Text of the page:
Different format used to determine winner of Korea Open

A playoff was required to decide the winner of the Korea Open but it was little different from the usual.
Most professional tournaments these days use the sudden-death method to find a winner if there is a tie for the lead. That’s where those tied for the lead usually head back to the 18th tee and the person with the lowest score on the hole is awarded victory. If no outright winner is found on the first occasion that format is repeated by those with the lowest score until a winner is found.
In the Korea Open, played at Woo Jeong Hills Country Club, there was a tie between Koreans Chang Yik-eun and Kim Gi-whan. They then headed out for a three-hole playoff on the 16th, 17th and 18th holes with the best total score on those holes to be acclaimed the winner.
Victory went to Chang, who had previously been ranked 553rd in the world. He had a cumulative score of 12 (par, birdie, double-bogey) while Kim, who had been the overnight leader, matched Chang’s par on the 16th but bogeyed the next and double bogeyed the 18th for a total of 15.
Chang, two shots adrift of Kim at the start of the day, birdied the final three holes in regulation play to card a 70 while Kim matched Chang’s birdies on 17 and 18 for a battling one-over 72.
They were tied on seven-under 277, one stroke ahead of last year’s runner-up Choi Jin-ho, who climbed the leaderboard with a best-of-the-day 65, and Hur In-hoi (69).
Chang, who entered the $US1 million Korea Open via a OneAsia category, and Kim earned spots in The Open at Royal Birkdale this month.
Both the 23-year-old Chang and Kim looked to have blown their chances of victory with damaging double-bogeys before finishing with a flourish.
Chang, who was second in the Yeangder Heritage in Chinese Taipei at the end of April, had a double-bogey at the 14th and bogeyed the next as the tension mounted.
Kim opened brightly with a birdie before a double-bogey at the par-five fifth and three straight bogeys from the eighth sent the 26-year-old tumbling down the leaderboard.
Chang, who earned the first prize of $US270,000, said: “I made a mistake at the 14th hole that led to a double-bogey. However, I thought that there were many holes left, and I tried to think as positively as possible. It’s great to get the win.”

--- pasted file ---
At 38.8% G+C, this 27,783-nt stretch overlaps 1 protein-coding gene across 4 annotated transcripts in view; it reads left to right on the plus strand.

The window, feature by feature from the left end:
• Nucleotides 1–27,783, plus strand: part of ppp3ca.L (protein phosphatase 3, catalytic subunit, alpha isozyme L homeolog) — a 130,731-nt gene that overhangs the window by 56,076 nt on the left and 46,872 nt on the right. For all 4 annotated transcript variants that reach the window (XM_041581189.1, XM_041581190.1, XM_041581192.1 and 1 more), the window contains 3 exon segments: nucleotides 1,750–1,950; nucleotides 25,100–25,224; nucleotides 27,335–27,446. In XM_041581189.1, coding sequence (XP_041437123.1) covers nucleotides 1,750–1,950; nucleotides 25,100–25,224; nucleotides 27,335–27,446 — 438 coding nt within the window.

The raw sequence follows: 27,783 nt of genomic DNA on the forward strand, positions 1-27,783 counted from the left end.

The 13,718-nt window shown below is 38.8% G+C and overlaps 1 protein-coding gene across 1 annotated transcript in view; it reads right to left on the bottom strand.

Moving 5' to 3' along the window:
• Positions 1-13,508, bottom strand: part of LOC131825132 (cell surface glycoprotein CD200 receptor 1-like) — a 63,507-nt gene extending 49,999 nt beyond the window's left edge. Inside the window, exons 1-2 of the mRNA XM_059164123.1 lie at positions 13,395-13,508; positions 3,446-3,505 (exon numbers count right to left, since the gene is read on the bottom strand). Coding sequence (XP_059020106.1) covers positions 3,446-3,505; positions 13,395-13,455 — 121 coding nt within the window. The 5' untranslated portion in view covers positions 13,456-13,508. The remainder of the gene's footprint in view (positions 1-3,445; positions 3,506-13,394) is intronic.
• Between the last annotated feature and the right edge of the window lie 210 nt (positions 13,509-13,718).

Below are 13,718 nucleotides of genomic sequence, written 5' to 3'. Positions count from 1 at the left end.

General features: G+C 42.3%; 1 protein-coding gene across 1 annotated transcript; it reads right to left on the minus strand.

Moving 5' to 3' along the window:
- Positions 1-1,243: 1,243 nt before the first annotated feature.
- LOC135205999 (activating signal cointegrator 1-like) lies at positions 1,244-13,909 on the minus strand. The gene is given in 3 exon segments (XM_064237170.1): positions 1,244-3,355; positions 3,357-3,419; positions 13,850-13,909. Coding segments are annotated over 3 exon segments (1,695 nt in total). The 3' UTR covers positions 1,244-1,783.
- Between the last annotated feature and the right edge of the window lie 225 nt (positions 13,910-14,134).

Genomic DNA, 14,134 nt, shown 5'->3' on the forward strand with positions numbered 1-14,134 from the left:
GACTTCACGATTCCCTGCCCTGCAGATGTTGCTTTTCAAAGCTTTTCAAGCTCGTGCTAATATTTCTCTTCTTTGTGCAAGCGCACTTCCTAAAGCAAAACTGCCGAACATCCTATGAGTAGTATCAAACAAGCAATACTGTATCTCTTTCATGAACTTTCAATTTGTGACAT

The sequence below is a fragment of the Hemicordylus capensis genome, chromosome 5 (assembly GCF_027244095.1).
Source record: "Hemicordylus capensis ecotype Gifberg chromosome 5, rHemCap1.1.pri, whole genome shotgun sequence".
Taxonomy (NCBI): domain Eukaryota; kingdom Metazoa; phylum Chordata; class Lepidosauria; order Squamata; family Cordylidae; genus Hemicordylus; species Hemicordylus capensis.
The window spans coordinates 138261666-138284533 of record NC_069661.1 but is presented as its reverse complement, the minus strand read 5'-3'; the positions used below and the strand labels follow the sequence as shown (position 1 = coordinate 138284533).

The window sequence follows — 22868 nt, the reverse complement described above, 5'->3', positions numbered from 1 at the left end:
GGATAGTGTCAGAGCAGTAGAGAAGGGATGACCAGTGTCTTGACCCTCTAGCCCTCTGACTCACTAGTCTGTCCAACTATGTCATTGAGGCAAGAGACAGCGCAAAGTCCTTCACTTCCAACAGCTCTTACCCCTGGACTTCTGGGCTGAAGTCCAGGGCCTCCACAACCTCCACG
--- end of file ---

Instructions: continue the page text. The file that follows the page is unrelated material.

Kim, who has suffered a series of runner-up finishes on the Korean Tour, was defiant in defeat. “Although I did not win the championship, I am content to compete without giving up until the end, and when I get another chance next time, I will end up winning,” he said.
In a dramatic tournament, the lead changed several times with the main challengers experiencing a mixture of emotions.
Choi, OneAsia’s reigning No 1 player, set the clubhouse target of six-under 278 with his closing 65. The Korean, who came into the tournament bang in form after winning the SK Telecom Open for the second time a fortnight previously, birdied four of the final six holes, including the par-five 18th.
Hur, a one-time winner on the Japan Tour, had the tournament at his mercy thanks to four birdies in six holes from the eighth. Back-to-back bogeys on 15 and 16 halted his march to the title before a birdie on 17 took him back into the lead.
Needing a par at 18 to stay ahead of Choi, Hur bogeyed to fall into a tie on six under 278.
Teenage amateur Kim Dong-min, who had kept himself in the hunt with eight straight pars from the turn, required a birdie at the last to overtake Choi and Hur but the 18-year-old hit his drive out of bounds and chalked up a triple bogey-eight.
He carded a 73 to finish in a tie for sixth place with Choi Min-chel (74), four shots adrift of top spot.
Korean-born American Kevin Na, the highest ranked player in the field at world number 62, shot a level-par 71 in the final round to finish tied 13th.
The 60th Korea Open was the third event on OneAsia’s schedule for 2017.

Sarah HeadComment